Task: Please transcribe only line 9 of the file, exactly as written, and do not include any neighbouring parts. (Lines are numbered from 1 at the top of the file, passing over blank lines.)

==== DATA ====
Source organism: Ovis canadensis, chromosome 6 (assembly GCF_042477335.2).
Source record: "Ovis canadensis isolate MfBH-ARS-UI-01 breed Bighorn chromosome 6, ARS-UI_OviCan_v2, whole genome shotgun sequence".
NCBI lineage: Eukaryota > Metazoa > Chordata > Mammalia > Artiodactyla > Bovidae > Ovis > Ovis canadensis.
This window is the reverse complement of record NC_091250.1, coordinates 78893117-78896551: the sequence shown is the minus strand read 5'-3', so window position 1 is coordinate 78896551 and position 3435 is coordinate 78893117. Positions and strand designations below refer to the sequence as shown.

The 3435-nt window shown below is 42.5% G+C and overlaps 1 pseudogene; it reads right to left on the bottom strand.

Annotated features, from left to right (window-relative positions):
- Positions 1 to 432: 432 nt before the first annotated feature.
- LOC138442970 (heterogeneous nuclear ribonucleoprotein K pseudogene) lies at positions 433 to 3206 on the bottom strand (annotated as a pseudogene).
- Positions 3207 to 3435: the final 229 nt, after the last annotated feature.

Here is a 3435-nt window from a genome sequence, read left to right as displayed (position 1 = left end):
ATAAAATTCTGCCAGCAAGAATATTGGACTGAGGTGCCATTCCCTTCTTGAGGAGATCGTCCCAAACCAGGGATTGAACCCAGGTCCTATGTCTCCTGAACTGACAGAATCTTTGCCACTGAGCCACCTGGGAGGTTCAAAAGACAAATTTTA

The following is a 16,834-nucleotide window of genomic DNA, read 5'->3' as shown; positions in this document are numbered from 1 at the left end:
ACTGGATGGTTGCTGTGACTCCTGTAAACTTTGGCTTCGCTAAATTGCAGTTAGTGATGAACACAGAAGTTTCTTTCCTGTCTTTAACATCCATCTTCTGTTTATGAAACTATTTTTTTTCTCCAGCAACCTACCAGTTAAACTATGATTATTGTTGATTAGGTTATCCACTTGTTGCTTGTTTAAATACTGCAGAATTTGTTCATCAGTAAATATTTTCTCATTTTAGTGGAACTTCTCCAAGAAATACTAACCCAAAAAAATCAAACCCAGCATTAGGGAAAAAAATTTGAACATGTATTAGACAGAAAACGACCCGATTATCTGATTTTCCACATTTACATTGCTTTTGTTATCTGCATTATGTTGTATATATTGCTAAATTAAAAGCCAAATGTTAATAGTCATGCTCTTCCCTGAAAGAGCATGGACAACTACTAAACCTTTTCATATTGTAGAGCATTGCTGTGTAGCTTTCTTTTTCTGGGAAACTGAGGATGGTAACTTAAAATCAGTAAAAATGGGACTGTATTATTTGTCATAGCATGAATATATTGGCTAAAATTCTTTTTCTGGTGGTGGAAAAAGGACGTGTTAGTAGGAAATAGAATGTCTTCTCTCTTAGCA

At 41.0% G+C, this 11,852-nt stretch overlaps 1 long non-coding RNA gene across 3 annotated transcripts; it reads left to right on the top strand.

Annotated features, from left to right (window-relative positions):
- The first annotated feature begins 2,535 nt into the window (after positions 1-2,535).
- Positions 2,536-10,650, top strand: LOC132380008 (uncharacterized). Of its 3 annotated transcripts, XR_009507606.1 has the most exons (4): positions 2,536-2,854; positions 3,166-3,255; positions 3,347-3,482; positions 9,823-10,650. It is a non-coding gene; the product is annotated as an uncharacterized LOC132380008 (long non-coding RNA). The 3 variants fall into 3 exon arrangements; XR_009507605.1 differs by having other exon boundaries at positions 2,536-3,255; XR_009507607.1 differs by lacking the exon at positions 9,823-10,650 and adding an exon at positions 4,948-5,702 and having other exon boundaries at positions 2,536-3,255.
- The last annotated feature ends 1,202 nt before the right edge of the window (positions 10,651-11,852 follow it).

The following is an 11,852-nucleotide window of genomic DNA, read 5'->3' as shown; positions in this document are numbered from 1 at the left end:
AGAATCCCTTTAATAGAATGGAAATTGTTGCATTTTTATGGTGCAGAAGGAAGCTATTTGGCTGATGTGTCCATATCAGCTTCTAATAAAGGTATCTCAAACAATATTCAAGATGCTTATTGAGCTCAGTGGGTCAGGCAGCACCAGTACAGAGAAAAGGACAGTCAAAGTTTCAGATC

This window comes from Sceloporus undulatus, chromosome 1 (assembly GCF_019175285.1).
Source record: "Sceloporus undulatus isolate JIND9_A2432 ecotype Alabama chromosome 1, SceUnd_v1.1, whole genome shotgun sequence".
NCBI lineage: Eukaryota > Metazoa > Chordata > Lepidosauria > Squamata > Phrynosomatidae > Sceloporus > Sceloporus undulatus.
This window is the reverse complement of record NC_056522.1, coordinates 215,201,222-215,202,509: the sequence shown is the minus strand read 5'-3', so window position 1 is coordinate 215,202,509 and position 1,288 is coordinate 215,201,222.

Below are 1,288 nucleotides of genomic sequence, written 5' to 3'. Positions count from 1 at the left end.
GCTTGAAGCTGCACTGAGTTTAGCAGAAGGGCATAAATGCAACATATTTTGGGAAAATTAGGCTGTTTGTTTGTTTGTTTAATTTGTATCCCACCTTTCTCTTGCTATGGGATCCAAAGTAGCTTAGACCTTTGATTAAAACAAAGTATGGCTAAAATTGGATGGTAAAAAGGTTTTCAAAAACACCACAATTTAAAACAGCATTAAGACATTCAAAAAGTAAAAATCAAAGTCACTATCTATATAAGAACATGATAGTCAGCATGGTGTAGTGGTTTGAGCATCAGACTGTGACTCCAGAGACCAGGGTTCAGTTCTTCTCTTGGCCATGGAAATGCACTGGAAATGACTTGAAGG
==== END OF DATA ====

- Positions 3207 to 3435: the final 229 nt, after the last annotated feature.